Employee Whistleblower Protections Expanded Under New York Labor Law Section 740

Jackson Lewis P.C.
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[co-aurthor: Jill Chow ]

On October 28, 2021, Governor Hochul signed legislation which expanded the scope of whistleblower protection under New York Labor Law Section 740. The new amended law expands the scope of individuals protected, the definition of protected activity, and the types of employment related actions which can constitute retaliation, the remedies and the notice requirements for employers. The amended law will go into effect on January 26, 2022.

New York Labor Law Section 740 currently provides protection from retaliation to employees who 1) disclose or threaten to disclose to a supervisor or a public body an activity, policy or practice of the employer that violates a law, rule or regulation or creates a danger to public health and safety; 2) provide information to or testify before any public body conducting an investigation, inquiry into the employer’s violation; or 3) object to or refuse to participate in the activity or policy that violate the law.

Expanded Definition Of Employees

The new amendments expand the definition of employee to include former employees and independent contractors.

Expanded Protected Activity

The amendments extend the definition of Protected Activity to employees who report or threaten to report any activity that they reasonably believe is in violation of law, rule or regulation. The amendments further clarify the definition of “law, rule or regulation” includes any state, local, and federal law, rule, and regulation, as well as any judicial and administrative decisions.

The standard for determining whether public disclosure is Protected Activity has also been loosened. The amendments only require that the employee “in good faith reasonably believes” the activity has or will occur, and that the employee “in good faith reasonably believes” the activity is an illegal business activity. There is no requirement that the employee provide notice to the employer.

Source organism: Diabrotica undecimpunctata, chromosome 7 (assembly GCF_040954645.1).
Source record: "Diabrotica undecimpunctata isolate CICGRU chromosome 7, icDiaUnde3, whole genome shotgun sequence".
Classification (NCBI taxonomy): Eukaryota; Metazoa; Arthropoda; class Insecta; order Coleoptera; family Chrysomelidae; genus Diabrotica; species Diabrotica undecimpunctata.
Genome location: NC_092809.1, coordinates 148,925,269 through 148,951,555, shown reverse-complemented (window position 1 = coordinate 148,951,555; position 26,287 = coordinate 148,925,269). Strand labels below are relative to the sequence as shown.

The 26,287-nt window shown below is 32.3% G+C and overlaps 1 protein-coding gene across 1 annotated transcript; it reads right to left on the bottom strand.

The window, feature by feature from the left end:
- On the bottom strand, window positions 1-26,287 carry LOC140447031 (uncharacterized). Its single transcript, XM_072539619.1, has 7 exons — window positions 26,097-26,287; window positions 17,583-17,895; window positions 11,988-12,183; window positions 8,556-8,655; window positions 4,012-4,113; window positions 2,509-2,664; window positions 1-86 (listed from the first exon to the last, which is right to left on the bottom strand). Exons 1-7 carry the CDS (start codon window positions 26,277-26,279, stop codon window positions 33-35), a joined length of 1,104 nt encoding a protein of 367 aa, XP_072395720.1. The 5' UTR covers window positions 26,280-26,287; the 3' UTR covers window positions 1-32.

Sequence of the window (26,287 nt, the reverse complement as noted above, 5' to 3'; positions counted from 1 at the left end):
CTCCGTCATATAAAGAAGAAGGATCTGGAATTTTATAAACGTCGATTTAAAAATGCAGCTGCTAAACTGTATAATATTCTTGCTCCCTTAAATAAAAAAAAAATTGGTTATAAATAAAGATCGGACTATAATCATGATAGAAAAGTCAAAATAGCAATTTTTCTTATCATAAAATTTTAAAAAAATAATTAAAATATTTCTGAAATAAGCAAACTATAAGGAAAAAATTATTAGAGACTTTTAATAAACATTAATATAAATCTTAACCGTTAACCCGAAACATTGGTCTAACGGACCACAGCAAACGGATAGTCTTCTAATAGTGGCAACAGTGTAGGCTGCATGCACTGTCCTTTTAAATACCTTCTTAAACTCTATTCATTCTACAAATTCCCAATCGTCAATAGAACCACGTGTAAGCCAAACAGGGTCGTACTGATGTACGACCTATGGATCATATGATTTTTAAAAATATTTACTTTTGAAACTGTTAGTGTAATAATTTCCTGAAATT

Expanded Prohibited Retaliatory Action

The amendments define retaliatory employment action to include discharge, suspension, demotion, discrimination and “any other” adverse action. Adverse actions can include action which adversely impacts future employment or contacting United States immigration authorities regarding citizenship status.

Longer Statute Of Limitations

The statute of limitations is increased from one to two years.

Jury Trial And Additional Remedies

Employees who commence a retaliation claim under the amended statute are now entitled to a jury trial. Additionally they can seek injunctive relief, reinstatement, compensation for lost wages and benefits, civil penalties not to exceed ten thousand dollars, and compensation for emotional distress.

Notice Requirement For Employers

Employers are now required to inform employees of their protections and rights under Section 740 by posting notice. The Section 740 Notices must be placed in a “well-lighted” and easily accessible area frequently populated by employees.

Recommendations For Employers

In addition to complying with new notice requirements, employers should adopt whistleblower policies or revisit current ones, make sure whistleblower policies contain reporting mechanisms, and train managers and supervisors on how to appropriately deal with such complaints given the expansion of Section 740.


DISCLAIMER: Because of the generality of this update, the information provided herein may not be applicable in all situations and should not be acted upon without specific legal advice based on particular situations.

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